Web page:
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Groundwater fees go to Supes

By Christian Kallen

The process to find a way to fund the three Groundwater Sustainability Agencies in Sonoma County finished an initial round of community meetings at the end of March – the Sonoma Valley meeting was March 29. The next step is a hearing with the county Board of Supervisors on Tuesday, April 26.

The community review process introduced two primary options for funding the GSA – one that relies on fees and one on taxes. The fee option is further divided into three choices: a fee based on how much groundwater is pumped (only applied to groundwater users); a fee based on the number of wells (only applied to groundwater users); and thirdly, a fee based on the benefit received (which would apply to all parcels in the basin). The tax option would be a parcel tax applied to all properties; the tax option would need to be approved by the voters, a process that might leave the GSAs without funding for up to a year.

“There are pros and cons to each approach,” said Ann DuBay of Sonoma Water, who serves as the current administrator for both Sonoma Valley and Petaluma Valley GSAs. “So, in April, the Board will be weighing in on which type of fee or tax it would like to pursue.”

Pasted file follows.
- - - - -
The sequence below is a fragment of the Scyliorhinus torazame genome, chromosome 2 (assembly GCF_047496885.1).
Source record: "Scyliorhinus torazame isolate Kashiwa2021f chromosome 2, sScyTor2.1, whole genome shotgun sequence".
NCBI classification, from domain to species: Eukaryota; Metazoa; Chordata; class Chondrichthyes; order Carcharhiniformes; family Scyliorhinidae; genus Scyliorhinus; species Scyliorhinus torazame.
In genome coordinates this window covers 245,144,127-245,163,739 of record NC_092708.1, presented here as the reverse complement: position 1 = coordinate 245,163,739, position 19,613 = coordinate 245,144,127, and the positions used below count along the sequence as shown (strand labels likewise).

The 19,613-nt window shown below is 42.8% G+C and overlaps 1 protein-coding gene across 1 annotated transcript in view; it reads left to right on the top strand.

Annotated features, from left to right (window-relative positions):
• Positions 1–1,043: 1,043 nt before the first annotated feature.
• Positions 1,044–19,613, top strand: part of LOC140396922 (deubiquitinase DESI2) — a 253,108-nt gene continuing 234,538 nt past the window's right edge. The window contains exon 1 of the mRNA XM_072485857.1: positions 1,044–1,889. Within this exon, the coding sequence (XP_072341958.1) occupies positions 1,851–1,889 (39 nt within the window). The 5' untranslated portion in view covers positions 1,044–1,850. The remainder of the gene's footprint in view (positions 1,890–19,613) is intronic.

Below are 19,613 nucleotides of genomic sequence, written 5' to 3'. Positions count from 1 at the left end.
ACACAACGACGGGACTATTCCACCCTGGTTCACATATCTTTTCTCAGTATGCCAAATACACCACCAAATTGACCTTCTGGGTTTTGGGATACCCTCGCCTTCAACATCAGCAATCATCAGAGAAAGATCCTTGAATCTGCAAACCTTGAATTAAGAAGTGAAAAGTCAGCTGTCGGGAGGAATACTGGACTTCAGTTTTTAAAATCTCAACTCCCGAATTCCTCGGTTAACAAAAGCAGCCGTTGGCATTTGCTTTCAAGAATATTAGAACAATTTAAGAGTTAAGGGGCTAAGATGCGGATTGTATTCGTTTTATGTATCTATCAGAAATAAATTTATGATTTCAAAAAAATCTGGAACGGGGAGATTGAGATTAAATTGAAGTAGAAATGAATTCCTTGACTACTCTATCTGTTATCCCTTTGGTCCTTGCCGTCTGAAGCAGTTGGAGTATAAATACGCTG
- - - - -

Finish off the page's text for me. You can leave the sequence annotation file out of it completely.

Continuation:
Sonoma Water Agency is one of several that have been supporting the county GSAs in its first couple years of development. But the county’s three Groundwater Sustainability Agencies are now faced with self-funding, effective the first of July, 2022. The fees or taxes agreed upon will be supplemented by additional grants. Support that must be resourced.

Community participation in the GSA meetings was strong, with about 70 participating in the Sonoma Valley meeting, 50 in the Petaluma meeting, and almost 190 in the Santa Rosa meeting. ThemeetingswereheldviaZoom,andthough some questions were fielded in the shared Zoom screen, many more appeared in the live chat Q& A during the meeting that were not available in the post-meeting video replay.

Following the Board’s direction on April 26, another round of similar community meetings is planned – the Sonoma Valley date is May 5. DuBay explained the second round of hearings: “Outreach is not required for the fees, although state law requires a public hearing for adoption of fees. But the GSA Boards all are strong advocates of transparency and education, especially since groundwater management is so new locally (and statewide).”

Following the additional round of public input, the agencies will present their final funding plans to the Board of Supervisors in June, which approval expected before the FY 2022-2023 begins on July 1. Further information on the process and groundwater sustainability can be found at sonomavalleygroundwater.org.

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